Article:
Instead of sleeping on mattresses perhaps we could slide into a high tech body suit with pneumatic cushions all over that would allow us to sleep on hard concrete and be perfectly comfortable. It could be computer controlled to make adjustments to the air cushions as we toss and turn. We could call it the Sleep Number Body Suit or perhaps the Wear-Ever-Bed.

I say this in good humor although I suppose this could be a DARPA project - imagine if soldiers had this. Also if it did real-time camouflage, and was a powered-armor body suit, and was made of graphene so it would be bulletproof, that would also be a plus. My guess is that hunters might also find a use for it. Who needs a tent if you can just wear everything you need to camp outdoors in any environment?

It's not entirely stupid either - I think materials technology will make this sort of thing possible. Although I don't think it will be practical until you can take a shower in it. But I suppose then it would be a more advanced version of the Dune stillsuit.

Many things may be possible in 20 years that sound silly now.
+1 Rank Up Rank Down
Sep 17, 2013
So much for your career in the army!
0 Rank Up Rank Down
Sep 17, 2013
Yes, it happens to me too, without being a long distance cyclist.
I have to say that it is a VERY strange feeling when I get out of the saddle and it starts to "wake up" again. Not really pleasant, not really unpleasant, just - strange.

Fortunately it happens immediately and is over after about 10min. If it stayed numb for days like you describe, I'd get really afraid!
Sep 17, 2013
Thanks Scott, You've cleared up a small mystery. About thirty years ago, my kid sister screamed and woke up in the middle of the night. I rushed into her room and she said, "There was somebody's hand on my shoulder." After finding nobody in the room, she said, "I guess, it must have been mine only" and went back to sleep.
I never really understood what must have happened, until now.
Now you've cracked the case.

On a personal note, one night long ago, I awoke in the middle of the night in bed and realised that I simply could not move; not even turn sides. Pushing against the bed with my arms, I somehow managed to flop over. Then I realised I could not even sit up. It was like I did not have any strength in my lower back. Again with my arms, I somehow pushed myself up and stood leaning on the bed for half a minute. Could not put any weight on my legs; could not stand; could not walk. It was about 2am. Did not know what to do. Should I shout and wake people up, or what? Ultimately I decided to simply fall back in bed and tackle the problem in the morning. I dropped into bed, and fell asleep dreading the approach of dawn..... Then when I woke up the next morning I was fine. It was like a bad dream and nothing more. This also happened decades earlier and there has been no sign of anything like it since.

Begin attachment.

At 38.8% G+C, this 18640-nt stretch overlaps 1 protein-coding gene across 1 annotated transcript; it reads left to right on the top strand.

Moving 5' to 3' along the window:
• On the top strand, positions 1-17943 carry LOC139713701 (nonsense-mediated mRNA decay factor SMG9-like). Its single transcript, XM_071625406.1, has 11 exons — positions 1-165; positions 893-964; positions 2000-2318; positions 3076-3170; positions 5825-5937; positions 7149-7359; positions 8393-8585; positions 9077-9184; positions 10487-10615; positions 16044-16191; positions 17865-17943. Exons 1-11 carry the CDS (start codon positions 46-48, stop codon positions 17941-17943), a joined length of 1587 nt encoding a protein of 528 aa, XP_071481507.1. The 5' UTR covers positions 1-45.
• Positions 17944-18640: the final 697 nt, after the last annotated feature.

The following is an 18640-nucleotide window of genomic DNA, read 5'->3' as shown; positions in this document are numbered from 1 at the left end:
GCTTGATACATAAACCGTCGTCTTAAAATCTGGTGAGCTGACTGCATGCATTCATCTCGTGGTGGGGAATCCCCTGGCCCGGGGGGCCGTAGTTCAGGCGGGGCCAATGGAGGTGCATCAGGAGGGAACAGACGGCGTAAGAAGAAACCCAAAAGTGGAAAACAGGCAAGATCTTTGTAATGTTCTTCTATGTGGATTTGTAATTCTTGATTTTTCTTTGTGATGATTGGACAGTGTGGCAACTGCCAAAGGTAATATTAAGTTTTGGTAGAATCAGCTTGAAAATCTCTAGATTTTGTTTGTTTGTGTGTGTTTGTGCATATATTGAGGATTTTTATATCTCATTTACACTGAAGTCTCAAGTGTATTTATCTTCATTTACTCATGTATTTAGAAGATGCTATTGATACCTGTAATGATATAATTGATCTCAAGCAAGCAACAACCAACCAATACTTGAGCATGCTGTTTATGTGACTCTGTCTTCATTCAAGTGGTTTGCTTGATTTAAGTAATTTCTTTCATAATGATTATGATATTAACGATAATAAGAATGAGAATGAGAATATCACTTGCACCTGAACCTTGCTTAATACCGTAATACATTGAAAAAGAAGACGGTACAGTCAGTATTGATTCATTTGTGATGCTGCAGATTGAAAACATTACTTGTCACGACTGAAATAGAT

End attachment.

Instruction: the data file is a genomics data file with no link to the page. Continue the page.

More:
+1 Rank Up Rank Down
Sep 17, 2013
Male long-distance cyclists can experience the same effect in their...hmm, what word will make it past the cuss filter?...private member's area. The numbness can last for days, but there is no documented case of it being permanent.
But imagine the panic...
+1 Rank Up Rank Down
Sep 17, 2013
I actually developed my sleeping position specifically to avoid this out of fear of losing my arm, so this has only happened to me twice in the last decade. It's actually a pretty comfortable sleeping position, although probably wouldn't work if there was someone else in the bed. Although for some strange reason that has never come up.
0 Rank Up Rank Down
Sep 17, 2013
haha! I've woken up with no sensation and a cold arm on top of my belly. I can't tell what that weight is, so i touch it with my other arm and it obviously belongs to SOMEONE ELSE! Until i roll over and the dead arm won't roll with me. That's when I feel like a fool.
Sep 17, 2013
No. You are dumber than I thought.
+4 Rank Up Rank Down
Sep 16, 2013
There is a real condition colloquially called Saturday night palsy. This is when you do not wake from the discomfort (as in step 2) and the effect, or part of the effect becomes permanent. http://en.wikipedia.org/wiki/Radial_neuropathy

It gets its name from being a thing that usually happens when you are too drunk or medicated for the discomfort of the dead arm to wake you up. Presents more on the weekend, hence the name.
+6 Rank Up Rank Down
Sep 16, 2013
The official term for what you described is "the stranger".
But it's achieved by sitting on your hand to numb it, you don't need to wait for the happy morning you wake up with a dead arm.

Sorry for the slow reply, I'm typing with one hand.
Sep 16, 2013
I once woke up to *both* arms being numb. That was an interesting experience, trying to turn myself over so I could get blood back in the arms.
Sep 16, 2013
I hate waking up to that.
Sep 16, 2013
Wait! I seem to remember that you had a problem with your right arm that made you have to learn how to draw with your left hand. Did that problem go away? Are you drawing right-handed now? Did I misunderstand about you using your left hand?

Simple solution: don't sleep on your arm. You're welcome.

[I had a focal dystonia (spasms from overuse) in my drawing hand some years ago. That problem was solved by moving away from drawing on paper. Now I draw directly to the computer using a Wacom Cintiq 24HD. I did briefly draw the strip left-handed, but it was slow going. -- Scott]